Talkin’ ‘Bout Five Generations
By Brian Summerfield
Baby boomers are the "me" generation, hippies who sold out and became yuppies. Generation Xers are faux-bohemian slackers who simultaneously reject labels and maintain an unhealthy obsession with them. Millennials are entitled, tech-addicted whiners. Gen Z will probably be millennials on steroids. And the silent generation is just old and irrelevant.
Alternately, the baby boomers have spent their lives pushing hard for massive gains in equality and civil rights. Gen Xers are tech innovators and cultural omnivores who continue to radically reinvent Silicon Valley and Hollywood. Despite being hamstrung by economic problems, the progressive millennials are driving major changes in both corporate culture and entrepreneurship. We're still learning about generation Z, but the research suggests that they tend to be independent, goal-oriented and, interestingly, more conservative than the millennials. And the silent generation is incredibly rich in life experience, having grown up during the crucibles of the Great Depression and World War II.
Depending on how you choose to look at the world, any of the generational descriptions above might be "true." But if you were to ask random members of each respective generation if those descriptions—negative and positive—applied to them personally, many of them would probably balk at the characterizations or even outright disagree with them.
That's because these categories, which are all about generalizations and probabilities, aren't great predictors of individual behavior and preferences. Not every boomer is Bob Dylan (who's actually from the silent generation), not every gen Xer is Steve Albini (who is, in fact, a late boomer), and not every millennial is Beyoncé (arguably among the last of the gen Xers). Nor are the generations particularly scientific: Ask people who were born in 1982 or 1998 which generation they belong to, and you're as likely to get a shrug as a response with any kind of certainty.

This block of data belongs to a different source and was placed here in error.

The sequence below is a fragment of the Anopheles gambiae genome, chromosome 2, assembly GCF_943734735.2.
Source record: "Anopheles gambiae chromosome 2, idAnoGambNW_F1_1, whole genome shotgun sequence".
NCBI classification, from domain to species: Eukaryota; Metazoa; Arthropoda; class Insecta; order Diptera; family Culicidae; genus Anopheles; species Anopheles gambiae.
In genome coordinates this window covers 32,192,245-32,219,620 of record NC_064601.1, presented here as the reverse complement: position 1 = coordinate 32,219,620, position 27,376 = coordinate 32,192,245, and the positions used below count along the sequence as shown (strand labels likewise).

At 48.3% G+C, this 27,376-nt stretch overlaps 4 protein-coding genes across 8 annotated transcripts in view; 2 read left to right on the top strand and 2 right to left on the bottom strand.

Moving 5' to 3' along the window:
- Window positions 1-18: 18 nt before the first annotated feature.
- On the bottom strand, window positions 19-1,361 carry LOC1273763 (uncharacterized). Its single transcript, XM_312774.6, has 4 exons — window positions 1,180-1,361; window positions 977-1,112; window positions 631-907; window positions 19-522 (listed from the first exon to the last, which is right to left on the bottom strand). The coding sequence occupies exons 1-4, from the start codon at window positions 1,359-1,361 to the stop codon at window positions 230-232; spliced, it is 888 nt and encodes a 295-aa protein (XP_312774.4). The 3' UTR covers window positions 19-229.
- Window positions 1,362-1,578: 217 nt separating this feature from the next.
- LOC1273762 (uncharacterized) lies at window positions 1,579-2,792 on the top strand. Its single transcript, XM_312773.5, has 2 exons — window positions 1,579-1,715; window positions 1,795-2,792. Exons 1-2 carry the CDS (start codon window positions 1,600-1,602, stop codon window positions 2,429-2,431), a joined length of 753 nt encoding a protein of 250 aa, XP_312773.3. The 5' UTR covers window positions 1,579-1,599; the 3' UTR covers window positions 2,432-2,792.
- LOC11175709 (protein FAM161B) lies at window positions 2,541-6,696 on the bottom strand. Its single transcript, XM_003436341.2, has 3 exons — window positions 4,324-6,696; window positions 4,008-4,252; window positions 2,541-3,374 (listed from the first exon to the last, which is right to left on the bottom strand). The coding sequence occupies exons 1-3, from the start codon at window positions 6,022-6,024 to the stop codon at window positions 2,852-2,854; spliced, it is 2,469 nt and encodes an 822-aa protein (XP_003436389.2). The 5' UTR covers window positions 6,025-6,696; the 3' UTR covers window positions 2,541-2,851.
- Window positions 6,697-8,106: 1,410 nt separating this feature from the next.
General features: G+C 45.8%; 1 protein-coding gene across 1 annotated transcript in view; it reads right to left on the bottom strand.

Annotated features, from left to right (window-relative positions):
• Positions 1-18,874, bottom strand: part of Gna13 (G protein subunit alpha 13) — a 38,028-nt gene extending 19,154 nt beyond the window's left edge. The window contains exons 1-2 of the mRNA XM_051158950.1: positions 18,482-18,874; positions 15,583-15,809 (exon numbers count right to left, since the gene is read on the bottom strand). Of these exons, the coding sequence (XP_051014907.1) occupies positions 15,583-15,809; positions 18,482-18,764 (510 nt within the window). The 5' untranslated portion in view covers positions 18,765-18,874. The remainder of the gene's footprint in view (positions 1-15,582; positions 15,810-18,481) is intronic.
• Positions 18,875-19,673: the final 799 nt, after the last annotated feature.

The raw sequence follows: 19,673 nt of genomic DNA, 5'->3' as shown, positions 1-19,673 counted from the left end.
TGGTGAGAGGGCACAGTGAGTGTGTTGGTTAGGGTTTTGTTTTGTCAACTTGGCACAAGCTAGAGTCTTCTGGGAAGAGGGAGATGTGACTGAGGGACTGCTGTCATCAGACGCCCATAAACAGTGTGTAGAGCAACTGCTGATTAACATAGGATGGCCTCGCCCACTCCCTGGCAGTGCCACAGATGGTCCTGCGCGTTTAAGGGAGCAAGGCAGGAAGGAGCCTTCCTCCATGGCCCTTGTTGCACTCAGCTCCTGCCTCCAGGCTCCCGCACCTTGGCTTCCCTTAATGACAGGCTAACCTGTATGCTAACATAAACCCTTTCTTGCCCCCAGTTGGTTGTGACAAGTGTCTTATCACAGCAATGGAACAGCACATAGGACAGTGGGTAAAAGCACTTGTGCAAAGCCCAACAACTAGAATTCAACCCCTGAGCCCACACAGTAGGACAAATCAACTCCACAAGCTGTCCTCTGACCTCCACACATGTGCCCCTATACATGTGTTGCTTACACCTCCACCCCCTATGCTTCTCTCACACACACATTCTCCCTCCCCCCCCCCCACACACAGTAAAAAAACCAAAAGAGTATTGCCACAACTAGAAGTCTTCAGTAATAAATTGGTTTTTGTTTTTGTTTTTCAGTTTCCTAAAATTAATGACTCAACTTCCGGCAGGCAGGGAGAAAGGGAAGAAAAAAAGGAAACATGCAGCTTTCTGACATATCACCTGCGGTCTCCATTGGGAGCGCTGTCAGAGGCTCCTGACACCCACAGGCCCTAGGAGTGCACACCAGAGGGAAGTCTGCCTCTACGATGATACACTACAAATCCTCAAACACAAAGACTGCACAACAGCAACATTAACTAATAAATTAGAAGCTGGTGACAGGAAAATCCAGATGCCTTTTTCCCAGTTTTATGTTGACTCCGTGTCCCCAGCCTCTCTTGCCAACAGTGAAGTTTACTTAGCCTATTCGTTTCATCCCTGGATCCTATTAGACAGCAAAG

There is a danger, then, in "constantly trying to put people in these little boxes we think they should be put in based on when they arrived on the Earth," as Allyson Krichman, senior director of product sales at Rymax Marketing Services, put it. "I think when we do that, we put them in this subset that may not show the true employee and person they actually are."
The American workforce now comprises all five of these generations in substantial numbers, spanning an age gap of nearly 60 years. If they're going to work together productively, the people who lead organizations should understand the implications of broad generational trends, while also being mindful of universal traits and common humanity.
The Generation Gap
This wasn't supposed to happen. A decade ago, talk of the coming "war for talent" was all the rage in the HR departments of the largest organizations (and the trade publications that wrote about them). The silent generation and baby boomers were supposedly going to retire en masse, and the less numerous gen Xers and inexperienced millennials would spend the next several years struggling to replace them.
It didn't quite play out that way. Some of the reasons for that were positive: people living longer and healthier lives, for instance, and more workers finding fulfillment in a second, third or even fourth career. Others—such as the Great Recession that started in 2008, along with historically low rates of personal savings and investment before and since—were not. The combination of these and other factors led to more members of the older generations sticking around longer than most experts would have predicted.
So instead of two dominant generations in the workforce today, there are three: boomers, Xers and millennials. The silent and Z generations—now exiting and entering the working world, respectively—are at the margins, but still number in the millions. Perhaps unsurprisingly, this situation has created resentments all around and even at times led to a sense of a "power struggle" among the generations instead of a feeling that we're all in this together. And, of course, that tends to bring about negative impressions and stereotypes of the people outside of one's own group.
That's too bad, because even accounting for significant gaps in age, people tend to be more alike than different when it comes to the way they work. That's what Allan Schweyer, chief academic advisor of the Incentive Research Foundation, found when doing research for the "Generations in the Workforce & Marketplace: Preferences in Rewards, Recognition & Incentives" white paper.
"We conducted extensive surveys to find out what was different about people among the generations," he said. "Most of what we found were similarities—what you might call 'human universals'—in terms of what motivates people. These included things like autonomy and having control over what you do at work, the need to learn and get better at things, the need to have purpose and meaning, the need for recognition and appreciation."
With all that in mind, let's clear up some of the common misperceptions people have about generations, and in particular the supposed differences among them.